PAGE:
Valvular Heart Disease

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The four cardiac valves consist of either cusps or leaflets that close to prevent the blood from flowing backwards. When pressure behind the valve builds up, the valve opens, after blood has passed through, the pressure is reduced and the valve closes, actively or passively.


Rheumatic valve disease used to be the most prevalent etiology of valvular cardiac diseases worldwide. In developing countries, rheumatic heart disease remains the most common cause of valvular heart disease. Over the past 60 years, the etiology of most valvular heart disease in industrialized countries shifted towards degenerative etiologies, mainly because of a decrease in acute rheumatic fever. However cardiac valve diseases remain common in industrialized countries, mainly because the decrease in rheumatic valve disease is compensated by an increase in degenerative valve disease, with an important contributing fact being the aging population of industrialized countries. This shift in pathologic etiology accounts for differences in patient characteristics and distribution of type of valvular lesions. [1]

In the US population, the national prevalence of moderate and severe valve disease was estimated at 2,5%, determined by echocardiography. In another cohort, prevalence based on clinical signs and symptoms, confirmed by echocardiographic imaging, the estimated prevalence of at least moderate valvular diseas was estimated at 1,8%. This difference indicates the under diagnosing of valvular heart disease, and illustrates the fact that diagnosis on the basis of clinical information alone is not reliable. [2]. Prevalence did not change according to gender, but increased substantially with advancing age, with 13,2 % after the age of 75 years, versus <2% prior to 65 years old. The predominance of degenerative etiologies accounts for the higher prevalence in the elderly. Moreover, the prevalence of degenerative valve disease is expected to rise with the aging population of Western countries.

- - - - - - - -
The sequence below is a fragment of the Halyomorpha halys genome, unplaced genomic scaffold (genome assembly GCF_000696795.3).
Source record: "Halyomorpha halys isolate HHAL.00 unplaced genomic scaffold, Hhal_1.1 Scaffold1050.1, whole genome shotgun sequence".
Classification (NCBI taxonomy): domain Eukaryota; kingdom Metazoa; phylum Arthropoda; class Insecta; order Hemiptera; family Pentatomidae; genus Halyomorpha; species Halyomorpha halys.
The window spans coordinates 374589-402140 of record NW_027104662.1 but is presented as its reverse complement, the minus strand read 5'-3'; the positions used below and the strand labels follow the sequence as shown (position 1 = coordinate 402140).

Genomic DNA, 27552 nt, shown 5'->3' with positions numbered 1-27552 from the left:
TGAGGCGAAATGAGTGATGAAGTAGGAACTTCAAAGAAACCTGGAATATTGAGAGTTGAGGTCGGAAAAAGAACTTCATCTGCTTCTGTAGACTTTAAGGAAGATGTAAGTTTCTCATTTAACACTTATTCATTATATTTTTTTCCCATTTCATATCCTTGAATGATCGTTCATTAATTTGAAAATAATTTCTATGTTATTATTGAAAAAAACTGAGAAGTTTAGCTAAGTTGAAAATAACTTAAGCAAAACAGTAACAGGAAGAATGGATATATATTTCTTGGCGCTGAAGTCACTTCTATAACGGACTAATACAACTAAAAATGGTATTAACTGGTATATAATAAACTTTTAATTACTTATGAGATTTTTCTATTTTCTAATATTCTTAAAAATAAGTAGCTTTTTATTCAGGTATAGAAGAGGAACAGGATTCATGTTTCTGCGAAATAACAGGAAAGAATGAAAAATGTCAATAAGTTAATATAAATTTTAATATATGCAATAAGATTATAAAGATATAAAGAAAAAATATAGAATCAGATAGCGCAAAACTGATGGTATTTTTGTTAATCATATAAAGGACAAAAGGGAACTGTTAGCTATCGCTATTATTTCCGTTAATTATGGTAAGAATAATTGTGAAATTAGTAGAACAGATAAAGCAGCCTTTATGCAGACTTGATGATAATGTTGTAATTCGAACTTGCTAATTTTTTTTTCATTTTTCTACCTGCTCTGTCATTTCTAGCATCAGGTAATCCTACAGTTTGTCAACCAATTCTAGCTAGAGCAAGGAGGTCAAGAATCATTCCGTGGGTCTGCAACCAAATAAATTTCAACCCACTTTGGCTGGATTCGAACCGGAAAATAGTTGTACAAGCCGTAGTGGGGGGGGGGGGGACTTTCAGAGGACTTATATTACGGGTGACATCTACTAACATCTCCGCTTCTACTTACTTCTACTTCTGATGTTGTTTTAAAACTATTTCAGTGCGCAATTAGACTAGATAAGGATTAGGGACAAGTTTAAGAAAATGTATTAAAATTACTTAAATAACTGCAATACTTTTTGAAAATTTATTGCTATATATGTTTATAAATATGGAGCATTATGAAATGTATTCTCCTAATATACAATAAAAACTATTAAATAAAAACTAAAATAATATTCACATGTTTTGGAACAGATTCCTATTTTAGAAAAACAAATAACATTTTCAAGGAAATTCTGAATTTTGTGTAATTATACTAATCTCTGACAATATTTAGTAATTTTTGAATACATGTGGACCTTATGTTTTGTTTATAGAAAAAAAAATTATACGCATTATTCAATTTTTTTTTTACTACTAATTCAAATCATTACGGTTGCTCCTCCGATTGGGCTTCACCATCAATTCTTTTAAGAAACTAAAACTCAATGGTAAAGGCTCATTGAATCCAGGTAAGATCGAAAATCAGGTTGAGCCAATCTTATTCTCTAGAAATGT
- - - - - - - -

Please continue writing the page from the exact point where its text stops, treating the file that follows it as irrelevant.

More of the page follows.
Mitral regurgitation was found to be the most frequent valvular disease, with a prevalence of 1,7 %, followed by aortic regurgitation (0,5%), aortic stenosis (0,4%) and mitral stenosis (0,1%). Mean age of patients presenting to the hospital in the Euro heart survey was 65 years [3]. In this survey, 63% of all cases of native valve disease were of degenerative etiology. Aortic stenosis was found to be the most frequent valvular disease of patients referred for treatment. In 22% of all patients etiology was rheumatic heart disease.

In developing countries, approximately 30 milion cases of rheumatic fever occur annually, in general before the age of 20. [4]. Approximately 60% of patients will develop rheumatic heart disease, which becomes clinically evident 1 to 3 decades later [5]. Rheumatic heart disease remains the most common cause of valvular heart disease in third world countries. In western countries, rheumatic heart disease is the second most common cause of valvular heart disease.